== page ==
§ 19:1 Introduction
For approximately 80 years preceding independence, Cyprus was a British colony. When Cyprus became independent in 1960, the Constitution of the new Republic provided that the laws previously applicable should remain in force until repealed or amended by new laws of the Republic. Since independence, myriad laws have been enacted, and the legal framework has been increasingly aligned with the European acquis communautaire since Cyprus joined the EU in 2004. Nevertheless, English Common Law remains the foundation of the legal system, particularly in relation to commercial matters.
On 1 May 2004, Cyprus, with nine other countries, joined the European Union (EU). Since Cyprus' accession to the EU. EU law now takes precedence over earlier or later domestic law.1 Article 179.1 of the Constitution of Cyprus provides that the Constitution is the supreme law of the Republic; however, when there is a conflict between the provisions of EU law and domestic legislation, EU law will prevail. This reflects the principle of the supremacy of EU law as it was crystallised by case law of the European Court of Justice.
This chapter examines the mechanisms for the recognition and enforcement of foreign judgments in Cyprus under the provisions of the Regulation 44/2001,2 in Common Law, and under statute law. As a rule, the judgments of foreign courts have no direct effect in Cyprus but, provided that certain prerequisites are satisfied, the courts will assist in the enforcement of a foreign judgment. Generally, for a foreign judgment to achieve recognition in Cyprus, it:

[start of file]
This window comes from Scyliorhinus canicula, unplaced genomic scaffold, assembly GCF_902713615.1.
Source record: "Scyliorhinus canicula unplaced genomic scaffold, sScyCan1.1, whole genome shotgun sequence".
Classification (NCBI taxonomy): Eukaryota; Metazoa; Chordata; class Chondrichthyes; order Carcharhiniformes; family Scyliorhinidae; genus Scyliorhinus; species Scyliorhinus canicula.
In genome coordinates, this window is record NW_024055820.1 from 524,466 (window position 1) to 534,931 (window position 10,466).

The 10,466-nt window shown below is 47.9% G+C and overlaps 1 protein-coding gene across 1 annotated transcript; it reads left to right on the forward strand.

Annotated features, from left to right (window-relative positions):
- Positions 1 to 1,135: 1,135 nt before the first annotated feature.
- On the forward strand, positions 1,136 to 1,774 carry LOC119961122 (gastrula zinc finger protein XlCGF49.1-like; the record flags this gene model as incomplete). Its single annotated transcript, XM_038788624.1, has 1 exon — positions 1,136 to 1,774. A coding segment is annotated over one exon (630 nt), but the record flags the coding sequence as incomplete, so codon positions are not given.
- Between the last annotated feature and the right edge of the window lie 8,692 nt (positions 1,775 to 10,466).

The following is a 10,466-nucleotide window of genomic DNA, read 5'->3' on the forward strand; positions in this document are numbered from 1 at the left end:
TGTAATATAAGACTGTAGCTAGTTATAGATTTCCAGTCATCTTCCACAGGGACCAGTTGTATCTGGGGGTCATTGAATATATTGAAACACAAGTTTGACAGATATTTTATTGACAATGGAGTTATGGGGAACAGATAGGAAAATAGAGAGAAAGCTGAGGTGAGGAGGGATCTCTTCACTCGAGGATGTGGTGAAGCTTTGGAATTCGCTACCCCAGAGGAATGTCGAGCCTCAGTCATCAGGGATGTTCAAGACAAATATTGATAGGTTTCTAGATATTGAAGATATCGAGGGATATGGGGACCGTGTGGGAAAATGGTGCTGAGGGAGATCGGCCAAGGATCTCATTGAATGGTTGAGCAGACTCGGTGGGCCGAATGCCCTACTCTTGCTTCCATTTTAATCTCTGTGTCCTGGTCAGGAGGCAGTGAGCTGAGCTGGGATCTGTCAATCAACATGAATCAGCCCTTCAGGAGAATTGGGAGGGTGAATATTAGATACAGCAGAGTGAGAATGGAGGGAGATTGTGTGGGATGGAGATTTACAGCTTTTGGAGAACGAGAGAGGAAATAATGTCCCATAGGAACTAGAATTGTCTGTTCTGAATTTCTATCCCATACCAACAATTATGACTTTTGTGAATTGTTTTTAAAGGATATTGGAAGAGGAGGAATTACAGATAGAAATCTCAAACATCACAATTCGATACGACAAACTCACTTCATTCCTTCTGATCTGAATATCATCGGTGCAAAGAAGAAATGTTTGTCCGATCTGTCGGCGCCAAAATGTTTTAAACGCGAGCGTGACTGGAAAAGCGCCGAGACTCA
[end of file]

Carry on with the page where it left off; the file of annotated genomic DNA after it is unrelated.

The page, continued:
1. Must have been issued by a court that has jurisdiction according to the conflict of laws rules applied in Cyprus;
2. May not be contrary to public policy;
3. Must have been made on merit and not according to procedure;
4. May not have been obtained by fraud; and
5. Must have been the outcome of proceedings that were conducted in accordance with natural justice.
Most of the judgments dealt with by the Cyprus courts now originate in other member states of the EU, with judgments from Eastern European countries coming next in volume.
An important distinction must be drawn between the terms "recognition" and "enforcement". Recognition of a judgment means treating the claim which was adjudicated as having been determined once and for all. However, not every judgment entitled to recognition may be enforced, and no judgment can be enforced until it has been recognized. Once enforcement is ordered by the court, the judgment is treated (and can be executed) as if it had been given by a Cyprus court.
1 Costa v. ENEL 1964, Case 6/64  E.C.R. 585.
2 Regulation on jurisdiction and recognition and enforcement of judgments in civil and commercial matters, OJ 2001 L 12/1. See also Regulation 805/2004 on the enforcement of uncontested claims.
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Previously published by Thomson Reuters, April 2013.
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